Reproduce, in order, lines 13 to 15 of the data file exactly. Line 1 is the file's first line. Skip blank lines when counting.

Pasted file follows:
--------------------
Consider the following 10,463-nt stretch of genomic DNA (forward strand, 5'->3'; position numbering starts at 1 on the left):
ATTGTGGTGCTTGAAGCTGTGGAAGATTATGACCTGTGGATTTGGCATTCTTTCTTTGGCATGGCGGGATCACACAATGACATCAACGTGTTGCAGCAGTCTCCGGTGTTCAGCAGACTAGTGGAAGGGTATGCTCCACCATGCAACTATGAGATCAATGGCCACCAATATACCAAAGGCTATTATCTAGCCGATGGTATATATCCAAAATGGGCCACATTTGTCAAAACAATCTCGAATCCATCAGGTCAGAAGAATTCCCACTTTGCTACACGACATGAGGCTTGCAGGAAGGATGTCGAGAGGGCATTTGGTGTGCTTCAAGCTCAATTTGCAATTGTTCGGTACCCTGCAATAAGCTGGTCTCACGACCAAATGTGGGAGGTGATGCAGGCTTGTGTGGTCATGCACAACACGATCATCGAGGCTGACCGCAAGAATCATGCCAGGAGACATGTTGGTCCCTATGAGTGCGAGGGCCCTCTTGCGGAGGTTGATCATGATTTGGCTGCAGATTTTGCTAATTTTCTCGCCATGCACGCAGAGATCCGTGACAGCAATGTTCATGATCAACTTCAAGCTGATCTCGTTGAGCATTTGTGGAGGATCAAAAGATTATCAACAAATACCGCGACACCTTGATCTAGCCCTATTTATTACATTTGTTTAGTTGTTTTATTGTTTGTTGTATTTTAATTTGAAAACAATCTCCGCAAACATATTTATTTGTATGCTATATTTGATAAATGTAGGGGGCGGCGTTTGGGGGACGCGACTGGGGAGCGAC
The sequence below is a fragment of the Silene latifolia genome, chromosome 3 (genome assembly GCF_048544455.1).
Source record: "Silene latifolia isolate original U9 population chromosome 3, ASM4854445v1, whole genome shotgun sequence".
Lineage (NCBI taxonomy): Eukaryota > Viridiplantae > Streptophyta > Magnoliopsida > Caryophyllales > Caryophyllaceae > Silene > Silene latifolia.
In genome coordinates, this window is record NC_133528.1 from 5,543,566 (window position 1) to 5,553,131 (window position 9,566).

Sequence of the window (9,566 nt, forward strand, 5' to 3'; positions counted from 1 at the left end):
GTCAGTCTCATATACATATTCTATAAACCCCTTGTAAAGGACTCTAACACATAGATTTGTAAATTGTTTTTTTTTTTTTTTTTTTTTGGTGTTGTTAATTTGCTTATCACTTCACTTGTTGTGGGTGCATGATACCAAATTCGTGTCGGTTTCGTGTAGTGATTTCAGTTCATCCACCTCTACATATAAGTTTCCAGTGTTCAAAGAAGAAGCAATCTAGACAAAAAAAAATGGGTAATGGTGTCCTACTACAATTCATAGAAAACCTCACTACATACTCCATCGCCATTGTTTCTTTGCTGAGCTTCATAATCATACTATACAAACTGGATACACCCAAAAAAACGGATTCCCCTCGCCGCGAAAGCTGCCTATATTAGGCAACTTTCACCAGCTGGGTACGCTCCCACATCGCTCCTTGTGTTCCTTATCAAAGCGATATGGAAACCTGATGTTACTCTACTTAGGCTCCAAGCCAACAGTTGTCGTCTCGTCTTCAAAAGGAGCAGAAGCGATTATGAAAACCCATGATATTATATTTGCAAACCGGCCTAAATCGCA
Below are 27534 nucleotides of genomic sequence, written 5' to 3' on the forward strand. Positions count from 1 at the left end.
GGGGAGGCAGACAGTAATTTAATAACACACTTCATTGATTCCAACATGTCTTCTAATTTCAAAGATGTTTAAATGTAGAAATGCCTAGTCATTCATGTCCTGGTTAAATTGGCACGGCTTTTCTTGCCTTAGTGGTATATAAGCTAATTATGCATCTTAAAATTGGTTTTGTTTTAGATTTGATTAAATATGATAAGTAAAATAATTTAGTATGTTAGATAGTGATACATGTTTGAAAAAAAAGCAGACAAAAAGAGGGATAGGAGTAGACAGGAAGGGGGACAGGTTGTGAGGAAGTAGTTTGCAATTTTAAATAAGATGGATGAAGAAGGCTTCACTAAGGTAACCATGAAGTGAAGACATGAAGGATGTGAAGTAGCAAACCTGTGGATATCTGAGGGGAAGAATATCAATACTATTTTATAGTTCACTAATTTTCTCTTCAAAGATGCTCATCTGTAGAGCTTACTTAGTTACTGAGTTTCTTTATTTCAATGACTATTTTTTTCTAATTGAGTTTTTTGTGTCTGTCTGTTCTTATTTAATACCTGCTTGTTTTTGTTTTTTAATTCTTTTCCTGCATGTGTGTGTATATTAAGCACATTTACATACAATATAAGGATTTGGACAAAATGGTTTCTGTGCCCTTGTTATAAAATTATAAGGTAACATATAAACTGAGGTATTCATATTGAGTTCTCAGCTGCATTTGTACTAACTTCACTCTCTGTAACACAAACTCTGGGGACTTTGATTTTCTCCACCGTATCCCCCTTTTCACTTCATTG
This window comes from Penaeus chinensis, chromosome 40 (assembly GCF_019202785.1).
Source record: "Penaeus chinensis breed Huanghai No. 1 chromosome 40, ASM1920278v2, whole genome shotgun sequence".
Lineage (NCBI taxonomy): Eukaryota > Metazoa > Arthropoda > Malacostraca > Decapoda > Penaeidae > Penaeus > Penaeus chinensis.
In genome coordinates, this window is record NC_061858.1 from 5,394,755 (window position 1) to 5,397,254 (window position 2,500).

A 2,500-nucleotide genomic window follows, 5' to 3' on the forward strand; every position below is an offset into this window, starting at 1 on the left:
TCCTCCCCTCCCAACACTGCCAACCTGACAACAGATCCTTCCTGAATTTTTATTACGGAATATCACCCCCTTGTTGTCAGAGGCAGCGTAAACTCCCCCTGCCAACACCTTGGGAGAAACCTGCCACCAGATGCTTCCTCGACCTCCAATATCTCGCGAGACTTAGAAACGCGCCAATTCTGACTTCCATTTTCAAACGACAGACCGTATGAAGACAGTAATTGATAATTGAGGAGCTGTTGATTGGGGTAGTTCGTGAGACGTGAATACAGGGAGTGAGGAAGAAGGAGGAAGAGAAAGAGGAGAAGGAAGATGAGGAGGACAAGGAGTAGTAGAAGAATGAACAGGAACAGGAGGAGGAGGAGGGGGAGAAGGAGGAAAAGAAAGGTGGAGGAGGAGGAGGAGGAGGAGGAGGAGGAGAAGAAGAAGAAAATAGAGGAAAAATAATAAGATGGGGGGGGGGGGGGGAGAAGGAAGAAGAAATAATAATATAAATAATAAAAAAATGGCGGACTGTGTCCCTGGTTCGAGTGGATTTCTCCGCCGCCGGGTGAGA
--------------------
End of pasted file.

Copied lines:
Lineage (NCBI taxonomy): Eukaryota > Metazoa > Arthropoda > Malacostraca > Decapoda > Penaeidae > Penaeus > Penaeus chinensis.
In genome coordinates, this window is record NC_061858.1 from 5,394,755 (window position 1) to 5,397,254 (window position 2,500).

A 2,500-nucleotide genomic window follows, 5' to 3' on the forward strand; every position below is an offset into this window, starting at 1 on the left: